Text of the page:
Gearing Up For The Green Carnation Finale

It’s all gearing up now as the winner of The Green Carnation Prize 2010 is finally (weirdly it seem like ages ago we started it and yet also only five minutes ago) announced! I am going to be busy nattering with the other lovely judges over the next 24 hours and hopefully we will all be aligned with our final choice… Though what we do if we aren’t goodness only knows! Any suggestions?

It’s been a joy to do this year, despite a little blip we don’t speak of, and I am very excited about next years which can only be bigger and better – in part as we have a good nine months to get a longlist rather than the frantic diligent one month we had this year! We’ve some announcements coming about judges for 2011, new rules and the like coming up in the next weeks and actually if you pop to the site ( then you can see the shortlisted authors getting a grilling or two!!!

Now I ummed and ahhhhed about this due to previous events but I do love your feed back and so wondered if you had any thoughts on what could be done in 2011 that would make the prize better for you all? We’ve some ideas but it’s always good to hear from you lovely lot for added inspiration?

Would you like more info on the longlisting process? More quotes and insights from all the judges? More info on the books? Forums? More, or indeed less, of anything else? We want it to be really interactive and an award you all love! Or you could let us know which is your favourite book award and why? Over to you…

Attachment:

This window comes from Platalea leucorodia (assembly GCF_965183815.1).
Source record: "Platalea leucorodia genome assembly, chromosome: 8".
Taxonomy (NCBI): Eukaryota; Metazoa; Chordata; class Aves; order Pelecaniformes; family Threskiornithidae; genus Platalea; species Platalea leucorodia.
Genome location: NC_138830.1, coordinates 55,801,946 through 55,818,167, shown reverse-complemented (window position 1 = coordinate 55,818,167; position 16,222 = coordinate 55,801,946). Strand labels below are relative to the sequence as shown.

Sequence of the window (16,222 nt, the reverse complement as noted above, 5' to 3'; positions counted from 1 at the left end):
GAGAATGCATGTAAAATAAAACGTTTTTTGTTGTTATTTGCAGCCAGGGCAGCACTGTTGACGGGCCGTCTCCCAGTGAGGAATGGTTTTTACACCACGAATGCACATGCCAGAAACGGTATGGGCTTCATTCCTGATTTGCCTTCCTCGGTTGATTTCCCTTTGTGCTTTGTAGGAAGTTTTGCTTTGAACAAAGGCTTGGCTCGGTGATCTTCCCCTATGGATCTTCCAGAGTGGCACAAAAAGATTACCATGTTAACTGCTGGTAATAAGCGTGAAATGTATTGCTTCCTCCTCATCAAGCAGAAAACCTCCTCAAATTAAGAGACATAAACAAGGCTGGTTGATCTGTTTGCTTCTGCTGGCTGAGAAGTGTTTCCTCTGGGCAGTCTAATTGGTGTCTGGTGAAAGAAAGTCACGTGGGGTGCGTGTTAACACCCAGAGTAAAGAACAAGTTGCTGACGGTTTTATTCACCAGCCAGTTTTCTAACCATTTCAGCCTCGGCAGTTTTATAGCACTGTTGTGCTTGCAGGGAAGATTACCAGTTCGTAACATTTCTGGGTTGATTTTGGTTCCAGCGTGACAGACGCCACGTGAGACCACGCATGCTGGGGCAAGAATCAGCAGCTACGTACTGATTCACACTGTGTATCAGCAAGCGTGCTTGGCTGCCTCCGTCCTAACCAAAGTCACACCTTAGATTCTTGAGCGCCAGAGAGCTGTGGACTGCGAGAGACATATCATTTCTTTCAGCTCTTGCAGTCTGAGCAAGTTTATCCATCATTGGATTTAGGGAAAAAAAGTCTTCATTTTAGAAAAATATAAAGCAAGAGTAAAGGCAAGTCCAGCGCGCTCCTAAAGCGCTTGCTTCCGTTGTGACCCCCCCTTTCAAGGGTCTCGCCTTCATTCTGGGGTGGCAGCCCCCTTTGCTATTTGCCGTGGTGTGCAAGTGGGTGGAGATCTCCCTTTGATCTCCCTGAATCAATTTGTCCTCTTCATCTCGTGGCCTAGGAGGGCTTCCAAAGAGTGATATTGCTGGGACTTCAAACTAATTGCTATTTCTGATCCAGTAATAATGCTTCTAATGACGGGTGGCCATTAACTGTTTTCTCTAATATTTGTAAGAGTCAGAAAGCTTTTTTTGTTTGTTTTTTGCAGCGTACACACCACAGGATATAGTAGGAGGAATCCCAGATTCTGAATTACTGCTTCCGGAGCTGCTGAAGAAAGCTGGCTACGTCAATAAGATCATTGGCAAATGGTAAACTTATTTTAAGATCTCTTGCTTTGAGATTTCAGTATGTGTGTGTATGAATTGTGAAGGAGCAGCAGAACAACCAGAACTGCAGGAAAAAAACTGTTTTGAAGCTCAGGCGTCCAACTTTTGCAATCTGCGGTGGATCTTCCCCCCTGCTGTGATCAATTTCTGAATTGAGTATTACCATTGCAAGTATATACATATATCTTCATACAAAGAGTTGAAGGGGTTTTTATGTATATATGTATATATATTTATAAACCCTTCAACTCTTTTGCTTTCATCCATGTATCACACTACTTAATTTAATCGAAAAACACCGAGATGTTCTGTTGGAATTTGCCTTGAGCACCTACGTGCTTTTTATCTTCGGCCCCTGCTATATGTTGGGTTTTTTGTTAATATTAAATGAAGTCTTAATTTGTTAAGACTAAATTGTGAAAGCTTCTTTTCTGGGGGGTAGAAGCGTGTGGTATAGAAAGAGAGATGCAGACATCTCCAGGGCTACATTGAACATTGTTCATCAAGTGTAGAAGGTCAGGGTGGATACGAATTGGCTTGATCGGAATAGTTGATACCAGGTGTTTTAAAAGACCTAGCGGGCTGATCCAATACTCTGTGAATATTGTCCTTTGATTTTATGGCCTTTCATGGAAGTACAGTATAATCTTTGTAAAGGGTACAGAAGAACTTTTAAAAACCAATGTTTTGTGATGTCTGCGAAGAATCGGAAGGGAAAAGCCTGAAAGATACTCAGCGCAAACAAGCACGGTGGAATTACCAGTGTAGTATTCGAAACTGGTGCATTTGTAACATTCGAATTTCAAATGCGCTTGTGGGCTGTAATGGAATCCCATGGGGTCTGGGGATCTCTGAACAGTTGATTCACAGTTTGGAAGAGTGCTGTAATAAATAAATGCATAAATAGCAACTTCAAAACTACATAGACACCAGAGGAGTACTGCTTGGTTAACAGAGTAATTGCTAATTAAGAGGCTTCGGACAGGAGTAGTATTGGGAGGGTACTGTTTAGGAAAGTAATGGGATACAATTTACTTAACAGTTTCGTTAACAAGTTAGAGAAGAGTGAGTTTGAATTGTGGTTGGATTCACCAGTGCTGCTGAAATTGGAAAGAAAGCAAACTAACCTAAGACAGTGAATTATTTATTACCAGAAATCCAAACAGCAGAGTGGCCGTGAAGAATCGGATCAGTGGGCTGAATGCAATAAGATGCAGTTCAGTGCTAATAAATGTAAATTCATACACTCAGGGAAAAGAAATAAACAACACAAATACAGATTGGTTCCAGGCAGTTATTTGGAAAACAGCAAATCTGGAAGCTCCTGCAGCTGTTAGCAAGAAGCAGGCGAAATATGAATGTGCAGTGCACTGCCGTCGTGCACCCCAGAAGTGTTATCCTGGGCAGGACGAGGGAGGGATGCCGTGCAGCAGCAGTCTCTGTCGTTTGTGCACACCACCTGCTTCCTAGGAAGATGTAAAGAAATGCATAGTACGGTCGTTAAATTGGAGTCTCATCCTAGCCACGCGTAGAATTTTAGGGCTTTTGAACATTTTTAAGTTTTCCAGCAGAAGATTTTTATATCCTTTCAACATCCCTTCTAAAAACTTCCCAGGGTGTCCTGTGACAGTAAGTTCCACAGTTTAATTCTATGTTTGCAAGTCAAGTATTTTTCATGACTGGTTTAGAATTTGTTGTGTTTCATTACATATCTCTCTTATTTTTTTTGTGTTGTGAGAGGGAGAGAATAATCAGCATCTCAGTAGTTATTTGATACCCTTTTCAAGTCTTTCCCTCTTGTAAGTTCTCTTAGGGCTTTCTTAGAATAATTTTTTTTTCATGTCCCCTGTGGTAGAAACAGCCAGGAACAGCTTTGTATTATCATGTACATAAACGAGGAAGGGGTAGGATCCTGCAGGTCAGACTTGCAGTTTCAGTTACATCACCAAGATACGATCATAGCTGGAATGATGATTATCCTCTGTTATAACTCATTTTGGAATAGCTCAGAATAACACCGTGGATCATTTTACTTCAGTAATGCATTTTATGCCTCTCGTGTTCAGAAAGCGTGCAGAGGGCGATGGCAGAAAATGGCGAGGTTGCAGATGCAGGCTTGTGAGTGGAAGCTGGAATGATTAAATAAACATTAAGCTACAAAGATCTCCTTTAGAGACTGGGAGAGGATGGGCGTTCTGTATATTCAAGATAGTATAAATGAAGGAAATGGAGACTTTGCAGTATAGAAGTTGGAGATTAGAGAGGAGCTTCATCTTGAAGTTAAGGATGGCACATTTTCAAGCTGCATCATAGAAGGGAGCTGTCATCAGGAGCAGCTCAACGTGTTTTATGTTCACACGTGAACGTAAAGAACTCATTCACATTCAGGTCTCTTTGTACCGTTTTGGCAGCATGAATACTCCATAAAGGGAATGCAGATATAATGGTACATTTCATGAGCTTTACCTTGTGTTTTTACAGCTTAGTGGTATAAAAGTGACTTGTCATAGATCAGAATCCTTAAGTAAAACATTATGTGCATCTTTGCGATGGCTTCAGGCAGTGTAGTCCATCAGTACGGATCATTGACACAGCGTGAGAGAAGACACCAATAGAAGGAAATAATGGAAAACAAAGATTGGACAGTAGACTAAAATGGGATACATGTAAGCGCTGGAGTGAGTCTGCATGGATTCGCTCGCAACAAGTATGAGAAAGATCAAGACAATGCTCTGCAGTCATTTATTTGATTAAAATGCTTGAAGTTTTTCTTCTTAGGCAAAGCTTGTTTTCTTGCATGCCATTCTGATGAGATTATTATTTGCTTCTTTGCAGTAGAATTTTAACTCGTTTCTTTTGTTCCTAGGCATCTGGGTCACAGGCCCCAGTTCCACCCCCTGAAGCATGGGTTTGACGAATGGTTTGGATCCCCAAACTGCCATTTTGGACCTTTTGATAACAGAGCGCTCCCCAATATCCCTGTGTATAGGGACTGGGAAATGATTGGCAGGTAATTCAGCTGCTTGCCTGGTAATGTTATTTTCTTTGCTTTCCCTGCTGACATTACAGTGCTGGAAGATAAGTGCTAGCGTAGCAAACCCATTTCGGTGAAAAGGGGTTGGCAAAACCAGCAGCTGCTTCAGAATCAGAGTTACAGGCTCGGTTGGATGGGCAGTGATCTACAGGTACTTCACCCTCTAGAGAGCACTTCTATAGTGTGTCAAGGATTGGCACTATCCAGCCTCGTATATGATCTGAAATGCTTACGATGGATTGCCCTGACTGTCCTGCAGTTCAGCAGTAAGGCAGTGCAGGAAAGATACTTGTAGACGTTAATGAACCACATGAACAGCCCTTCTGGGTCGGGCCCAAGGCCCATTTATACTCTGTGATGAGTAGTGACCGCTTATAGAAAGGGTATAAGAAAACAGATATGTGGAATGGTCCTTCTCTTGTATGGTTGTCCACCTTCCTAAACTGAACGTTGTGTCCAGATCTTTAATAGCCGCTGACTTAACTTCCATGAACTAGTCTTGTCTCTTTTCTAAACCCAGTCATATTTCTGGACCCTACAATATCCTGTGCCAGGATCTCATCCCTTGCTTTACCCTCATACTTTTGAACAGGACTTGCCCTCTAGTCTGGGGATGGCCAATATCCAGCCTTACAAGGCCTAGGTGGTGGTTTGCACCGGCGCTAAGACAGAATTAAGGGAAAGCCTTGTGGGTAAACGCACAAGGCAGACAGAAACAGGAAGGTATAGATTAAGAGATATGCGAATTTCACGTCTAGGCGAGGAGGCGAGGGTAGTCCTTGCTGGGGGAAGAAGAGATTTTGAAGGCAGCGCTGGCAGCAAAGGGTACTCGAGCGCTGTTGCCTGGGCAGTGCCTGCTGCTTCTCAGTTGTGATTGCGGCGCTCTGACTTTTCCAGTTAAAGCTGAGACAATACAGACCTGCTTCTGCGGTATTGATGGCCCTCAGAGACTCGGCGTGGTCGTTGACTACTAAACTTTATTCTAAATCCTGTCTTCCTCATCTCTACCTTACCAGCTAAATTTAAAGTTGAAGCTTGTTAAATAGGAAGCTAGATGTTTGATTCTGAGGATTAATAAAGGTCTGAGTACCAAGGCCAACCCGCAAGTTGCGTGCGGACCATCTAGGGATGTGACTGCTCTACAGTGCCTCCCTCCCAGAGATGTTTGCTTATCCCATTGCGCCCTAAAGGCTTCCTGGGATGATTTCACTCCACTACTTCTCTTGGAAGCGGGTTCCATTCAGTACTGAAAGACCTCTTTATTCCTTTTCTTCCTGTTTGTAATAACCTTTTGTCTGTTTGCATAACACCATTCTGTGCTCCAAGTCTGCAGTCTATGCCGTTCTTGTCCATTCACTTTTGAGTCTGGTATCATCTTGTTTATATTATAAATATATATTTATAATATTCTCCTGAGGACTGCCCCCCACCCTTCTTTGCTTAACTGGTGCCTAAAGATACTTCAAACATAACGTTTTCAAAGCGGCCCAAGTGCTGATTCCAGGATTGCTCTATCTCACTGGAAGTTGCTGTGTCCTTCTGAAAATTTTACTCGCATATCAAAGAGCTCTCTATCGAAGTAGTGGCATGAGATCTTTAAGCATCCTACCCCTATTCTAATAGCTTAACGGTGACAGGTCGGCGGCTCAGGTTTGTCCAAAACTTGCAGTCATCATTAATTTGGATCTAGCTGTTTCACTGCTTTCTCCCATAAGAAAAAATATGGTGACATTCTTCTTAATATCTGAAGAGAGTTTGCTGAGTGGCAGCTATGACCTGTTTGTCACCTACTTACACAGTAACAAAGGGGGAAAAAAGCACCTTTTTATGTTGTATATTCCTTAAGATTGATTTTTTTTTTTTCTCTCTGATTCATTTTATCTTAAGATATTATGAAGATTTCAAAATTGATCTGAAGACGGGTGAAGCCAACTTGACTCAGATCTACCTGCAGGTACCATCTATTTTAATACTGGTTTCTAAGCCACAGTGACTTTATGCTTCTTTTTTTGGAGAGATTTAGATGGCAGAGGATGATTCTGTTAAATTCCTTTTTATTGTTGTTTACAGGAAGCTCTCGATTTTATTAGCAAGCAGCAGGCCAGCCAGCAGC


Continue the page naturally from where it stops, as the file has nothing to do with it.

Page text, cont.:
Note:- you can now win a copy of The Green Carnation winning ‘Paperboy’ by Christopher Fowler if you leave a comment… it’s a competition open internationally so get suggesting and commenting!


November 29, 2010 · 12:37 pm

15 responses to “Gearing Up For The Green Carnation Finale

  1. Pingback: Fancing Winning The Green Carnation Winning ‘Paperboy’? « The Green Carnation Prize

  2. Pingback: Fancy Winning A Winning Novel?? « Savidge Reads

  3. David McCord

    Congratulations on your inaugural award! I’m a fan of many literary prizes, but I’m not partial to whittling longlists into shortlists, etc. Seems to draw out the process. How about sticking to a 10-member longlist, then announcing a winner? I’d also like to hear from authors being nominated.

  4. André Murraças

    I absolutely loved London Tryptich. It´s heartbreaking to follow those three lives and the History of one of my beloved cities. Other that Kemp´s I´ve only read Rupert´s and thought it was very smart observation. Now I´m curious about this Paperboy.

    Cheers for the iniciative!
    Piece and love, André

  5. This is for the Paperboy giveaway! My choice would be this book.

    After The Fire, a Still Small Voice by Evie Wyld (John Llewelyn Rhys Prize)

  6. I’m so excited to enter for this book!

    coffeeandabookchick at gmail dot com

    And — I think it would be absolutely so much fun to perhaps see some vlogs from the judges on what their thoughts are of the book, or even maybe a podcast of some sort? That would really be fascinating, not to mention it would be great to watch how the Green Carnation is going into its second year!

  7. Ooh – do enter me for the Paperboy giveawya – I was keen to read this when I read about it on the shortlist – my favourite prize is the Orange prize as it always introduces me to so many wonderful women authors.